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1 February 2005 Life along Land's Edge: Wildlife on the Shores of Roebuck Bay, Broome
FALK HUETTMANN
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Life along Land's Edge: Wildlife on the Shores of Roebuck Bay, Broome.—Danny I. Rogers, Theunis Piersma, Marc Lavaleye, Grant B. Pearson, and Petra de Goeij. Photos by Jan van de Kam. 2003. Department of Conservation and Land Management, Kensington, NSW, Australia. 162 pp. ISBN 0-7307-5540-1. AU$39.95 (hardcover).

This book is a delight for bird enthusiasts, as well as for people interested in bird habitats and international conservation. Its focus is Roebuck Bay near Broome, northern Australia, a location of global importance for long-distance migrants along the Asian-Australasian flyway. As this tastefully designed book shows, the unique location of Roebuck Bay has sparked much of the Australian research on shorebird migration and stopover ecology conducted by hundreds of skilled amateurs and international researchers.

Written by a fascinating Australian-Dutch ensemble of at least six “mudbashers”—birdwatchers, doctoral students, and senior scientists—this publication is a gem. It does an outstanding job of combining the pure fascination of migratory birds with brilliant habitat descriptions and presentations of scientific findings. Without doubt, the attractive layout and design, the maps, and above all the outstanding shorebird and habitat photos by the international wildlife photographer, Jan van de Kam, will enchant the arm-chair reader as well as the (shore-) bird enthusiast, avian researcher, and scholar; these photographs are thrilling and must be among the world's best on the subject.

Studies by the authors started in Roebuck Bay in 1996, and this globally important stopover site for long-distance shorebird migrants became famous for its intense mudflat studies, shorebird radio-telemetry, wader cannon-netting, and leg-flagging and banding projects (including being the home of leg-flag and band recoveries from such far away locations as Papua New Guinea, China, Korea, Japan, Mongolia and Russia). Roebuck Bay also hosts the Broome Bird Observatory and draws in “waderologists” and researchers alike from the entire world. Its natural beauty, high species diversity and huge bird abundance make Roebuck Bay a convenient but spectacular paradise for “shorebirdoholics.” This brilliant overview of birds and their fragile habitats will not only provide the reader with a detailed description of the geology, tides, beaches, mudflat ecosystem processes, food webs, and human history but will also help the reader to understand why the tropics have the most productive mudflats and consequently attract huge numbers of migratory shorebirds.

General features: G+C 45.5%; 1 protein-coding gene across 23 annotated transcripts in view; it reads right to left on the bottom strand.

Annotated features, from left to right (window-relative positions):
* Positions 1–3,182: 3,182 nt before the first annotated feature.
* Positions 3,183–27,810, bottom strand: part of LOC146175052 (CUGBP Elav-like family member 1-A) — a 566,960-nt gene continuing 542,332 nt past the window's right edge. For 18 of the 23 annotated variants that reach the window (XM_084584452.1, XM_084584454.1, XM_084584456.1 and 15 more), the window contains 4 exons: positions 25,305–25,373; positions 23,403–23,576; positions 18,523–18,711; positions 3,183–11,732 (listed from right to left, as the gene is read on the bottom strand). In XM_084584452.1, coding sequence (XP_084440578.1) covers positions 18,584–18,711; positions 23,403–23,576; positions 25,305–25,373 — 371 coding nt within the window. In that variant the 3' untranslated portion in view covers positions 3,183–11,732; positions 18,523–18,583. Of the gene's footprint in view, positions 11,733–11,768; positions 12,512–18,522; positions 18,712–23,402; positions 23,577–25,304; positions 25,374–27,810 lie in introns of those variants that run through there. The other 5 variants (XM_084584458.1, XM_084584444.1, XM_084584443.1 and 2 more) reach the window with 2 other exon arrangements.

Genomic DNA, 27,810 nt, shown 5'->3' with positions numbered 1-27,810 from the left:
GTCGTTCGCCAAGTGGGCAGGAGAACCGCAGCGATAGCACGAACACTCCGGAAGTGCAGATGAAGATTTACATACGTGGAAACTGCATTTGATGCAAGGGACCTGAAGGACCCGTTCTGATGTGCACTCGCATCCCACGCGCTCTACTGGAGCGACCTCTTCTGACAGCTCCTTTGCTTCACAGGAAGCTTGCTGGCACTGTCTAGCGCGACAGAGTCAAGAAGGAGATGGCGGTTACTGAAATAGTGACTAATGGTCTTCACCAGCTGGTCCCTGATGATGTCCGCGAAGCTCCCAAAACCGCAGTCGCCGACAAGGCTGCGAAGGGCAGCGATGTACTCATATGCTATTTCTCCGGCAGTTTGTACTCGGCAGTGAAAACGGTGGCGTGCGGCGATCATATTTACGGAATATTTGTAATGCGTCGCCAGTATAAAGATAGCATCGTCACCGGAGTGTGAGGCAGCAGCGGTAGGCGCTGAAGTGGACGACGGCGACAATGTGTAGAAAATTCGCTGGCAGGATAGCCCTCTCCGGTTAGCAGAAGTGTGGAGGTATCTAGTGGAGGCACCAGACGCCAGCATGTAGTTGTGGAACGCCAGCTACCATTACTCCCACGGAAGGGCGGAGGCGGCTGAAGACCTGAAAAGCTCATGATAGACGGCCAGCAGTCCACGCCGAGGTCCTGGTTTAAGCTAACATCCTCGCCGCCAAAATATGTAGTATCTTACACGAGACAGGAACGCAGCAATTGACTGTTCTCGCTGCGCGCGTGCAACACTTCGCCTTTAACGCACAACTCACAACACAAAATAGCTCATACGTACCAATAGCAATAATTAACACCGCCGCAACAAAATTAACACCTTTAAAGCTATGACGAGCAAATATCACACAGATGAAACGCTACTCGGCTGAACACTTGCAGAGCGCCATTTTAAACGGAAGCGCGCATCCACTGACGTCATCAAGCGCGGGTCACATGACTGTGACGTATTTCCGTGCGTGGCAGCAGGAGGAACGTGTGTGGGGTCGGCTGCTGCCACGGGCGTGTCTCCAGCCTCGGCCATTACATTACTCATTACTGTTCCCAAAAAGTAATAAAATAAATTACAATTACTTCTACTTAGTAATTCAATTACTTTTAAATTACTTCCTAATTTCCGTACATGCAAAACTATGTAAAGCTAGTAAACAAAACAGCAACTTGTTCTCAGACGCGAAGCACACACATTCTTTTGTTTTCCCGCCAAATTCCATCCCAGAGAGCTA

The 162 pages, divided into eight chapters, deal with issues like “Why is Roebuck Bay so special?”, “Tropical Seasons,” “Australian Birds,” and “People and the Bay.” I really like the table that provides for more than 20 shorebird species the minimum estimates of the flyway population as well as the highest single counts in Roebuck Bay. Advanced and complex research questions such as mudflat ecology, energy balance of migrants, heat stress, fuel, and predator-prey issues are well explained. The index of plants and animals is very helpful and well arranged, too.

As displayed in the superbly colorful photographs, the Roebuck Bay area offers not only extensive sand beaches and mudflats, but also mangrove forests, salt marshes, and plains, all of which support a distinct assemblage of species (e.g., plants, mussels, snails, crabs, lobsters, fish, snakes, birds and manatees).

I also enjoyed the short section on Aboriginees, who had already valued locations like Roebuck Bay for thousands of years due to their productive ocean and wildlife. The international pearling industry was attracted to the area in the 1880s, but declined; tourism is probably now the major player in Broome. Thus, shorebird habitat in Roebuck Bay has remained relatively intact over the past century but is constantly challenged nowadays.

This book is attractive to a wide audience ranging from naturalists to birdwatchers, tourists, and conservationists. It is not a purely scientific treatise, but is suitable as an introductory textbook on migratory shorebirds and their habitats and could be used as an additional reading for undergraduate students. Complex biological topics are explained in delightful and lay terms. For my taste, the short chapter on conservation challenges facing Roebuck Bay could be longer and more explicit, especially regarding the devastating impacts of development and infrastructure. However, the beauty of this book, as well as the location and creatures it describes, all speak for themselves. Without any doubt this a major publication for Australia and for every international bird, migration, and shorebird habitat enthusiast.

FALK HUETTMANN "Life along Land's Edge: Wildlife on the Shores of Roebuck Bay, Broome," The Condor 107(1), 189, (1 February 2005). https://doi.org/10.1650/7719
Published: 1 February 2005
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